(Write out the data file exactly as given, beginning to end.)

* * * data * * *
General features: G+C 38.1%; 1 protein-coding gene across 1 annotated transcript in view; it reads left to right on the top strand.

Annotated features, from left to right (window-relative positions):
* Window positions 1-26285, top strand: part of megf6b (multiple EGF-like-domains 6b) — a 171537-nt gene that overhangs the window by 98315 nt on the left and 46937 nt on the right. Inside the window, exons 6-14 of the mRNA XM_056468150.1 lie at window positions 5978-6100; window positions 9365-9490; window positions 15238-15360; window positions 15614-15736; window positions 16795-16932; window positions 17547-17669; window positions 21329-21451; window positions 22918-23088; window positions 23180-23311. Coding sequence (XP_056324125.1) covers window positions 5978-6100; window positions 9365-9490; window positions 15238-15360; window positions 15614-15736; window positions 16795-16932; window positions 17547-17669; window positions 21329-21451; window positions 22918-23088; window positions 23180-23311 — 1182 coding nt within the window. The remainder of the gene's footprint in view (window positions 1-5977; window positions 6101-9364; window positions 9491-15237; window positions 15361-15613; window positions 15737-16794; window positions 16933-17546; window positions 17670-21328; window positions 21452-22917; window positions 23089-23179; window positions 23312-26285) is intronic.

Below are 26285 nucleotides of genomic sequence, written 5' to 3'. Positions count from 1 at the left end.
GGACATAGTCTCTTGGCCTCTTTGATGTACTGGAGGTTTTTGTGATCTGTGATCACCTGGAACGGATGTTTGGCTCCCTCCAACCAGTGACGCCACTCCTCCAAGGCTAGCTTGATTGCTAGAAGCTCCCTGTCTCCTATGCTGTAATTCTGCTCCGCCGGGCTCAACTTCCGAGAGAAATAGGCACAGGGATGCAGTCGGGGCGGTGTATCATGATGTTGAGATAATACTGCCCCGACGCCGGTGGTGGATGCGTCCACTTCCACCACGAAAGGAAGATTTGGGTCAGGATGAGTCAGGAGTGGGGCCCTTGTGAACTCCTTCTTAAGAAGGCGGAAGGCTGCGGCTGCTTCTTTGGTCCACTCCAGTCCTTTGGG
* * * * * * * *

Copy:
General features: G+C 38.1%; 1 protein-coding gene across 1 annotated transcript in view; it reads left to right on the top strand.

Annotated features, from left to right (window-relative positions):
* Window positions 1-26285, top strand: part of megf6b (multiple EGF-like-domains 6b) — a 171537-nt gene that overhangs the window by 98315 nt on the left and 46937 nt on the right. Inside the window, exons 6-14 of the mRNA XM_056468150.1 lie at window positions 5978-6100; window positions 9365-9490; window positions 15238-15360; window positions 15614-15736; window positions 16795-16932; window positions 17547-17669; window positions 21329-21451; window positions 22918-23088; window positions 23180-23311. Coding sequence (XP_056324125.1) covers window positions 5978-6100; window positions 9365-9490; window positions 15238-15360; window positions 15614-15736; window positions 16795-16932; window positions 17547-17669; window positions 21329-21451; window positions 22918-23088; window positions 23180-23311 — 1182 coding nt within the window. The remainder of the gene's footprint in view (window positions 1-5977; window positions 6101-9364; window positions 9491-15237; window positions 15361-15613; window positions 15737-16794; window positions 16933-17546; window positions 17670-21328; window positions 21452-22917; window positions 23089-23179; window positions 23312-26285) is intronic.

Below are 26285 nucleotides of genomic sequence, written 5' to 3'. Positions count from 1 at the left end.
GGACATAGTCTCTTGGCCTCTTTGATGTACTGGAGGTTTTTGTGATCTGTGATCACCTGGAACGGATGTTTGGCTCCCTCCAACCAGTGACGCCACTCCTCCAAGGCTAGCTTGATTGCTAGAAGCTCCCTGTCTCCTATGCTGTAATTCTGCTCCGCCGGGCTCAACTTCCGAGAGAAATAGGCACAGGGATGCAGTCGGGGCGGTGTATCATGATGTTGAGATAATACTGCCCCGACGCCGGTGGTGGATGCGTCCACTTCCACCACGAAAGGAAGATTTGGGTCAGGATGAGTCAGGAGTGGGGCCCTTGTGAACTCCTTCTTAAGAAGGCGGAAGGCTGCGGCTGCTTCTTTGGTCCACTCCAGTCCTTTGGG